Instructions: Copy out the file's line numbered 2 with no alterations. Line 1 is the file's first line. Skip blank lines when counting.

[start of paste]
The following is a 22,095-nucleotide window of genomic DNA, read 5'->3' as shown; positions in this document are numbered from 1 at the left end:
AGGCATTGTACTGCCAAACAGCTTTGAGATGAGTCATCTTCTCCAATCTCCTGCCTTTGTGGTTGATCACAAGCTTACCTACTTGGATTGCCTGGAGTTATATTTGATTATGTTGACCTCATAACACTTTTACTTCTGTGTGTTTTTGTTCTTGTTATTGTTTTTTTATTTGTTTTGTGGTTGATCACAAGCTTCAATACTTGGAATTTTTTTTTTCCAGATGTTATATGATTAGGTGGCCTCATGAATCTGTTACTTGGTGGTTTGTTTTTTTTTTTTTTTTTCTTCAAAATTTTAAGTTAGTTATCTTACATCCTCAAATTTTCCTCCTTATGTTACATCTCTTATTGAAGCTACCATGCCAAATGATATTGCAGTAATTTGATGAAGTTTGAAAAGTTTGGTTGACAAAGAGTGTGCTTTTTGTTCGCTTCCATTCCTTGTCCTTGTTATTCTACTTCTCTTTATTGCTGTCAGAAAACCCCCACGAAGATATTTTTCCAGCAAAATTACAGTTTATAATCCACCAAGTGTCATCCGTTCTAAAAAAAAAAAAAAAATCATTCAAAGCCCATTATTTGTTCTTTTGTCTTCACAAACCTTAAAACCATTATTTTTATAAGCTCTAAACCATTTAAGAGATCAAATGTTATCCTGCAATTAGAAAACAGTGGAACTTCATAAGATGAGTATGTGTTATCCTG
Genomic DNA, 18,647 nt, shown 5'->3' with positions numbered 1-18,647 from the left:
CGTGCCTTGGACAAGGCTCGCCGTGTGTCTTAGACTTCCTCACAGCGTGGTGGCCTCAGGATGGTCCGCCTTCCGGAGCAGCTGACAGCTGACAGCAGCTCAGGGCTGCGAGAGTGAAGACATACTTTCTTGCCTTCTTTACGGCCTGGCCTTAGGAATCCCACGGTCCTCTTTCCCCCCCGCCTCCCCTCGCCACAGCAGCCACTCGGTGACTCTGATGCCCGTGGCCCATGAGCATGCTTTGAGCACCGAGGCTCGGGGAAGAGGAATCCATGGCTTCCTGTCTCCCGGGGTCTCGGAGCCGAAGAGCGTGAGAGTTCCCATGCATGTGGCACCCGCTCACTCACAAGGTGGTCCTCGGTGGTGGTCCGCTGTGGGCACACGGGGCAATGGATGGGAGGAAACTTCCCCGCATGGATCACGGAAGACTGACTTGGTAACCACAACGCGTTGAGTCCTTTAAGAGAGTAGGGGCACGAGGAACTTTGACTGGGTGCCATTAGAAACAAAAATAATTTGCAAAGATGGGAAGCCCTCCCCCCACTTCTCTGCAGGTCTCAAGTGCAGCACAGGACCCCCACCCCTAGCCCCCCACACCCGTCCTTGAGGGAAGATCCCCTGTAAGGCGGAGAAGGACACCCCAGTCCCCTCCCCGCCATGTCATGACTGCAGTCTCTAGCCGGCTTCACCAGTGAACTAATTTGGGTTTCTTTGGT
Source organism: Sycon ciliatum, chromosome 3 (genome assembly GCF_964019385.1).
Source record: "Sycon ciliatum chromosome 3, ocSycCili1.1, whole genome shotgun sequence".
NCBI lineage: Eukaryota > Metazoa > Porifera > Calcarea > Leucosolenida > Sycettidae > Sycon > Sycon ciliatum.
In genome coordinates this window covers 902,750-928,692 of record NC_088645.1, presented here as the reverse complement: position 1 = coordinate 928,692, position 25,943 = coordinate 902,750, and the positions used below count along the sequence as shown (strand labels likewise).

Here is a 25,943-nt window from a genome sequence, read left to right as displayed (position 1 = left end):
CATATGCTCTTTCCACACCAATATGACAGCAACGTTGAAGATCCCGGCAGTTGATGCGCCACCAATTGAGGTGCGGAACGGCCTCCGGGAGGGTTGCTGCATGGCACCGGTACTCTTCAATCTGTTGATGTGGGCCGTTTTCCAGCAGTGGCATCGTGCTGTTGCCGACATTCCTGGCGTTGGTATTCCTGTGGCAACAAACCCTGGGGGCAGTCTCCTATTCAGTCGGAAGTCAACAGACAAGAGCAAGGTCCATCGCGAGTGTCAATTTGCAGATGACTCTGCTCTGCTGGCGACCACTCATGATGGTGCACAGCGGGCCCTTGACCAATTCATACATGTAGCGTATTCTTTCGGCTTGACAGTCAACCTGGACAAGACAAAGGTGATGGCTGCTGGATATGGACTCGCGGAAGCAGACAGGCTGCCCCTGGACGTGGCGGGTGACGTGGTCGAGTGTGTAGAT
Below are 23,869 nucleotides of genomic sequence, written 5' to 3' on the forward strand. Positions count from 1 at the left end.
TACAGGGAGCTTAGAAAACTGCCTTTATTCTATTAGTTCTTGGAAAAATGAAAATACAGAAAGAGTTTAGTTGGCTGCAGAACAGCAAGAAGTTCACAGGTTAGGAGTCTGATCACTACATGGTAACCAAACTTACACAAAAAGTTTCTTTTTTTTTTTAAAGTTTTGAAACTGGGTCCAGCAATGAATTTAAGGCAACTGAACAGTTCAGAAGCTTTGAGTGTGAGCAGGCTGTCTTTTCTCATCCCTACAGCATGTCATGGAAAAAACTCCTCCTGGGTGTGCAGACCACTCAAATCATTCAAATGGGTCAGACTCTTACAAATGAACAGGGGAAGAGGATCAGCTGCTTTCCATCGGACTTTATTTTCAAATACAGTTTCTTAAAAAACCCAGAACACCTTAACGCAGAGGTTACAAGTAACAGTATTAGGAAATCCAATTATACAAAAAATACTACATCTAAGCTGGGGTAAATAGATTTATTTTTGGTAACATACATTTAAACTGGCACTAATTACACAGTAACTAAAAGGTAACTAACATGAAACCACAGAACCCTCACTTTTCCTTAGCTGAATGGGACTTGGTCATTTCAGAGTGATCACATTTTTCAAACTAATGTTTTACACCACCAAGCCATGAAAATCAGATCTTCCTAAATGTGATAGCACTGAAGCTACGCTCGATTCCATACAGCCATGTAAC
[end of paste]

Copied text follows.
AGGCATTGTACTGCCAAACAGCTTTGAGATGAGTCATCTTCTCCAATCTCCTGCCTTTGTGGTTGATCACAAGCTTACCTACTTGGATTGCCTGGAGTTATATTTGATTATGTTGACCTCATAACACTTTTACTTCTGTGTGTTTTTGTTCTTGTTATTGTTTTTTTATTTGTTTTGTGGTTGATCACAAGCTTCAATACTTGGAATTTTTTTTTTCCAGATGTTATATGATTAGGTGGCCTCATGAATCTGTTACTTGGTGGTTTGTTTTTTTTTTTTTTTTTCTTCAAAATTTTAAGTTAGTTATCTTACATCCTCAAATTTTCCTCCTTATGTTACATCTCTTATTGAAGCTACCATGCCAAATGATATTGCAGTAATTTGATGAAGTTTGAAAAGTTTGGTTGACAAAGAGTGTGCTTTTTGTTCGCTTCCATTCCTTGTCCTTGTTATTCTACTTCTCTTTATTGCTGTCAGAAAACCCCCACGAAGATATTTTTCCAGCAAAATTACAGTTTATAATCCACCAAGTGTCATCCGTTCTAAAAAAAAAAAAAAAATCATTCAAAGCCCATTATTTGTTCTTTTGTCTTCACAAACCTTAAAACCATTATTTTTATAAGCTCTAAACCATTTAAGAGATCAAATGTTATCCTGCAATTAGAAAACAGTGGAACTTCATAAGATGAGTATGTGTTATCCTG